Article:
Researchers have discovered an efficient and easy-to-use method for bonding together gels and biological tissues. A team of French researchers has succeeded in obtaining very strong adhesion between two gels by spreading on their surface a solution containing nanoparticles. Until now, there was no entirely satisfactory method of obtaining adhesion between two gels or two biological tissues. Published online in Nature on 11 December 2013, this work could pave the way for numerous medical and industrial applications.
Gels are materials that are mainly composed of a liquid, for example water, dispersed in a molecular network that gives them their solidity. Examples of gels in our everyday lives are numerous: gelatin used in desserts, redcurrant jelly, contact lenses or the absorbent part of children's nappies. Biological tissues such as skin, muscles and organs have strong similarities with gels but, until now, gluing these soft and slippery liquid-filled materials using adhesives normally composed of polymers was a seemingly impossible task.
Leibler is recognized for inventing completely original materials combining real industrial interest with profound theoretical concepts. The work he carried out in collaboration with Alba Marcellan and their colleagues at the Laboratoire Matière Molle et Chimie (CNRS/ESPCI ParisTech) and the Laboratoire Physico-Chimie des Polymères et Milieux Dispersés (CNRS/ UPMC/ESPCI ParisTech) has resulted in a novel idea: gluing gels together by spreading a solution of nanoparticles on their surface.
The principle is the following: the nanoparticles of the solution bind to the molecular network of the gel, a phenomenon known as adsorption and, at the same time, the molecular network binds the particles together. In this way, the nanoparticles establish innumerable connections between the two gels.
With his colleagues at the Laboratoire Matière Molle et Chimie, he has developed supramolecular rubbers capable of self-healing through simple contact, after being cut to pieces. He also invented a new class of organic materials known as vitrimers. Repairable and recyclable, these materials, like glass, can be shaped as desired and in a reversible manner, while remaining insoluble, light and strong. Revolutionary method for gluing gels - and biological tissues adhesion process only takes a few seconds. The method does not require the addition of polymers and does not involve any chemical reaction.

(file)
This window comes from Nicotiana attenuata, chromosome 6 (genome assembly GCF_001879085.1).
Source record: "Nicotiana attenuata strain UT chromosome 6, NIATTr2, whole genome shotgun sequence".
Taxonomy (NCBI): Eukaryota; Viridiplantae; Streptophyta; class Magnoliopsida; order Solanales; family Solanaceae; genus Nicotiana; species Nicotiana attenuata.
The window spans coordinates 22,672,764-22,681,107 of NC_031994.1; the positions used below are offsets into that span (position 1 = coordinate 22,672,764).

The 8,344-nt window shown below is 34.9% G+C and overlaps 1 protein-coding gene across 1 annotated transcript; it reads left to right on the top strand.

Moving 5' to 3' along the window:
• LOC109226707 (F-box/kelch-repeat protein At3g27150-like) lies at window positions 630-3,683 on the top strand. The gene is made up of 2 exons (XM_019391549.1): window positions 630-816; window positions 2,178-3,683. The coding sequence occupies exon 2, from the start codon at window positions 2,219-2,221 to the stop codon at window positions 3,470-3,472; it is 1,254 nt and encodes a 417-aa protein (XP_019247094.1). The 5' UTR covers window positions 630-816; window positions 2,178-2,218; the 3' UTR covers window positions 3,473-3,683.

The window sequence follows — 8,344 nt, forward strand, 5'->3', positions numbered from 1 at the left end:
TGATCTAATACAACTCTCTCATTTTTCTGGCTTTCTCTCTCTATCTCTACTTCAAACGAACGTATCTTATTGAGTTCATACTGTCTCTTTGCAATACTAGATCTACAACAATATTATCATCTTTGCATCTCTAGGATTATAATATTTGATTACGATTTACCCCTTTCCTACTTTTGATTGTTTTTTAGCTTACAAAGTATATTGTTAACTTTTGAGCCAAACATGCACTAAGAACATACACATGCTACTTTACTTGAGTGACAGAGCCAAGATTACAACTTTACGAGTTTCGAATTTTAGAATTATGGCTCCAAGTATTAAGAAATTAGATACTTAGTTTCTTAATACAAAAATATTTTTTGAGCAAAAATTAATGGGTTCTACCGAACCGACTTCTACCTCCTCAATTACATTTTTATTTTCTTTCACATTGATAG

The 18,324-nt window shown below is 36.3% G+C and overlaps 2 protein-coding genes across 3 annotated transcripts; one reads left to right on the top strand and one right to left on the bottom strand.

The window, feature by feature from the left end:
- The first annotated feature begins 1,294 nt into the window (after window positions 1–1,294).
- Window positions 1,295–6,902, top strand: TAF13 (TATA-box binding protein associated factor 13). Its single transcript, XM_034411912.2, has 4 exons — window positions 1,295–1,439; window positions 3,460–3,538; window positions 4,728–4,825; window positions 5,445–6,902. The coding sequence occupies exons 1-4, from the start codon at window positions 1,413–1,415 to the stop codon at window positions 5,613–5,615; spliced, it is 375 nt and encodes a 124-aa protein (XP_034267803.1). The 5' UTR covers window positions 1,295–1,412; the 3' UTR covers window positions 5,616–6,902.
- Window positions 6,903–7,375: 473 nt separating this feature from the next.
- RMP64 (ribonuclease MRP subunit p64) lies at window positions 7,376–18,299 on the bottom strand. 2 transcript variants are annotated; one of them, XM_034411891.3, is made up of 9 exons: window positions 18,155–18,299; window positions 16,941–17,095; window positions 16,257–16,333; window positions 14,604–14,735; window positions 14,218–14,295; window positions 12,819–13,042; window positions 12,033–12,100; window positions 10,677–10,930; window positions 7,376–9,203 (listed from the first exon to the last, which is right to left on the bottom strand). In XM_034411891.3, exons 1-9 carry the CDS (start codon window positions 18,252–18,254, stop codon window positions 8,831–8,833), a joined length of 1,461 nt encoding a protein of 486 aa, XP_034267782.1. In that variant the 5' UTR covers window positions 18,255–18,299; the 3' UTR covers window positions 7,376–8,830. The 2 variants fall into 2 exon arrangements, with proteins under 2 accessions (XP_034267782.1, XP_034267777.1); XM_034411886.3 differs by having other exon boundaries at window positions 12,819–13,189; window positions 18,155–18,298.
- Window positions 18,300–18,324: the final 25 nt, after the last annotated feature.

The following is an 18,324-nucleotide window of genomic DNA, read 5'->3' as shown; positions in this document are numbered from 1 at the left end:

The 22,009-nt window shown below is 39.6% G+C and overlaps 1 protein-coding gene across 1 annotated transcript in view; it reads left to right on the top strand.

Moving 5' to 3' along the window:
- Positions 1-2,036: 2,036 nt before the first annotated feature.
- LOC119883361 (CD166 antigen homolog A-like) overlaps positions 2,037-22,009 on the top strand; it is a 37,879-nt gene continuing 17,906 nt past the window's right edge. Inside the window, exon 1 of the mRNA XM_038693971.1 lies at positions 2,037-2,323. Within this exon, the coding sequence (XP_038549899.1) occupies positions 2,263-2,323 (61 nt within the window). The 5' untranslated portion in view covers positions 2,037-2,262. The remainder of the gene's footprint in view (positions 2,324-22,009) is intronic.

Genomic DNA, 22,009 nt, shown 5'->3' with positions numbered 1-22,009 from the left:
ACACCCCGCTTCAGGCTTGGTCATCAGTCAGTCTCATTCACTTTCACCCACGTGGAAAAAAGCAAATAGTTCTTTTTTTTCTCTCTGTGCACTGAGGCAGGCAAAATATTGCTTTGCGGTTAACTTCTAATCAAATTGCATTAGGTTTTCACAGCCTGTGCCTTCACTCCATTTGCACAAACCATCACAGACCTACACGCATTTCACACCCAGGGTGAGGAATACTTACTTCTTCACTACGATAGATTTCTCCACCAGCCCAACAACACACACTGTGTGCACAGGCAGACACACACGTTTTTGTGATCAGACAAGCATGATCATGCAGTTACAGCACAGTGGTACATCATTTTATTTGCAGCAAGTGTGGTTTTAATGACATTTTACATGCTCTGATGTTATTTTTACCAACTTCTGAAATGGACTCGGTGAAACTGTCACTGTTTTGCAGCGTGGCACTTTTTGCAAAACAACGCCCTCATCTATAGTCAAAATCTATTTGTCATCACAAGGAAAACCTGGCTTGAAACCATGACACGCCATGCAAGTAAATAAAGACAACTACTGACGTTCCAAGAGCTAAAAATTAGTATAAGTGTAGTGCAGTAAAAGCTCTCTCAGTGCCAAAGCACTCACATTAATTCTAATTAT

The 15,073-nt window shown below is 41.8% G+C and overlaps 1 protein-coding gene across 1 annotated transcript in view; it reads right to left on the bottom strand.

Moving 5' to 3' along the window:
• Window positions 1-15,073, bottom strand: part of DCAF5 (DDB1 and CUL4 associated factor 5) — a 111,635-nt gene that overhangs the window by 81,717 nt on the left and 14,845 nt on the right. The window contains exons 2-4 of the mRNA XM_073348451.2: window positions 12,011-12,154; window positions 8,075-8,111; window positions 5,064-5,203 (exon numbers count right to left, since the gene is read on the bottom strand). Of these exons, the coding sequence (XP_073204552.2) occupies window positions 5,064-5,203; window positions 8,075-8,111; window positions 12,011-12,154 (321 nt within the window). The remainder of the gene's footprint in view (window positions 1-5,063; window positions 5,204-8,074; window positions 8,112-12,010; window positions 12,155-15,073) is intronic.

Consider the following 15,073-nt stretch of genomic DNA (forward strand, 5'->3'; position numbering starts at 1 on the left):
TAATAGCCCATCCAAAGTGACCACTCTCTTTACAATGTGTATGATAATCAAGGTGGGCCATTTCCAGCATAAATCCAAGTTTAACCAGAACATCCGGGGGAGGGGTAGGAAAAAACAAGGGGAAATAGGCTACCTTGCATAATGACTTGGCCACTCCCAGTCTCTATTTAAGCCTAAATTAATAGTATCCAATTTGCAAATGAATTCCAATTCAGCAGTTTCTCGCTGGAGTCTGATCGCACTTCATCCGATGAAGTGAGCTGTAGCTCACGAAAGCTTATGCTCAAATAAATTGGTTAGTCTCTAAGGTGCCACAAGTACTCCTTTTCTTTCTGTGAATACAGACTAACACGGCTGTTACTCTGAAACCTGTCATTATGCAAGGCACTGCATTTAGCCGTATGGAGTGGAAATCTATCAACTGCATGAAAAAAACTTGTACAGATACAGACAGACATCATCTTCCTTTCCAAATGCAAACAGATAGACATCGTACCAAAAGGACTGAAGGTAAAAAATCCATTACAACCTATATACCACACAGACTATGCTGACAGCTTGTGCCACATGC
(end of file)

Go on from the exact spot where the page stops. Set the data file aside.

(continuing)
An aqueous solution of nanoparticles of silica, a compound that is readily available and widely used in industry, particularly as a food additive, makes it possible to glue together all types of gel, even when they do not have the same consistency or the same mechanical properties. Apart from the rapidity and simplicity of use, the adhesion provided by the nanoparticles is strong since the junction often withstands deformation better than the gel itself. In addition to offering excellent resistance to immersion in water, the adhesion is also self-repairing: two pieces that have become unstuck can be repositioned and glued back together without adding nanoparticles. Silica nanoparticles are not the only materials that display these properties. The researchers have obtained similar results using cellulose nanocrystals and carbon nanotubes.
Finally, to illustrate the potential of this discovery in the field of biological tissues, the researchers successfully glued together two pieces of calf's liver cut with a scalpel using a solution of silica nanoparticles.
This discovery opens up new applications and areas of research, particularly in the medical and veterinary fields and especially in surgery and regenerative medicine. It may for example be possible to use this method to glue together skin or organs having undergone an incision or a deep lesion. This method could moreover be of interest to the food processing and cosmetics industries as well as to manufacturers of prostheses and medical devices (bandages, patches, hydrogels, etc.).
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More information: "Nanoparticle solutions as adhesives for gels and biological tissues." Séverine Rose, Alexandre Prevoteau, Paul Elzière, Dominique Hourdet, Alba Marcellan & Ludwik Leibler. Nature online 11 December 2013